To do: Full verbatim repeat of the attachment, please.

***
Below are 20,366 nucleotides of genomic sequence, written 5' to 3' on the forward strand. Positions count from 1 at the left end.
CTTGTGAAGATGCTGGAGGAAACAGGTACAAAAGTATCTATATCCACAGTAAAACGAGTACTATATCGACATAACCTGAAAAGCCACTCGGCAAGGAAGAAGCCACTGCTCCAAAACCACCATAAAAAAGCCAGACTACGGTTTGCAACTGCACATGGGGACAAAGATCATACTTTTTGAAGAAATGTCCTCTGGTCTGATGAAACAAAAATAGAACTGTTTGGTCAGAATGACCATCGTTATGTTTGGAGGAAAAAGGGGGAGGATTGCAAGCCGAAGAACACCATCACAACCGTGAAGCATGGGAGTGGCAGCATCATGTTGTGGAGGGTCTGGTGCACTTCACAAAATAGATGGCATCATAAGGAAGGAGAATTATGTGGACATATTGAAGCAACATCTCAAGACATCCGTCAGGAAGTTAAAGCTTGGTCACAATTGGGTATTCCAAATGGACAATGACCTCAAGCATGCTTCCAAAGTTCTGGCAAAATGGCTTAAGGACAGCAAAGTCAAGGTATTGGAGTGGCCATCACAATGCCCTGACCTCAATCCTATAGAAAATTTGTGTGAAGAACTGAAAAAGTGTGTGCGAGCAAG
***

Below are 20,366 nucleotides of genomic sequence, written 5' to 3' on the forward strand. Positions count from 1 at the left end.
CTTGTGAAGATGCTGGAGGAAACAGGTACAAAAGTATCTATATCCACAGTAAAACGAGTACTATATCGACATAACCTGAAAAGCCACTCGGCAAGGAAGAAGCCACTGCTCCAAAACCACCATAAAAAAGCCAGACTACGGTTTGCAACTGCACATGGGGACAAAGATCATACTTTTTGAAGAAATGTCCTCTGGTCTGATGAAACAAAAATAGAACTGTTTGGTCAGAATGACCATCGTTATGTTTGGAGGAAAAAGGGGGAGGATTGCAAGCCGAAGAACACCATCACAACCGTGAAGCATGGGAGTGGCAGCATCATGTTGTGGAGGGTCTGGTGCACTTCACAAAATAGATGGCATCATAAGGAAGGAGAATTATGTGGACATATTGAAGCAACATCTCAAGACATCCGTCAGGAAGTTAAAGCTTGGTCACAATTGGGTATTCCAAATGGACAATGACCTCAAGCATGCTTCCAAAGTTCTGGCAAAATGGCTTAAGGACAGCAAAGTCAAGGTATTGGAGTGGCCATCACAATGCCCTGACCTCAATCCTATAGAAAATTTGTGTGAAGAACTGAAAAAGTGTGTGCGAGCAAG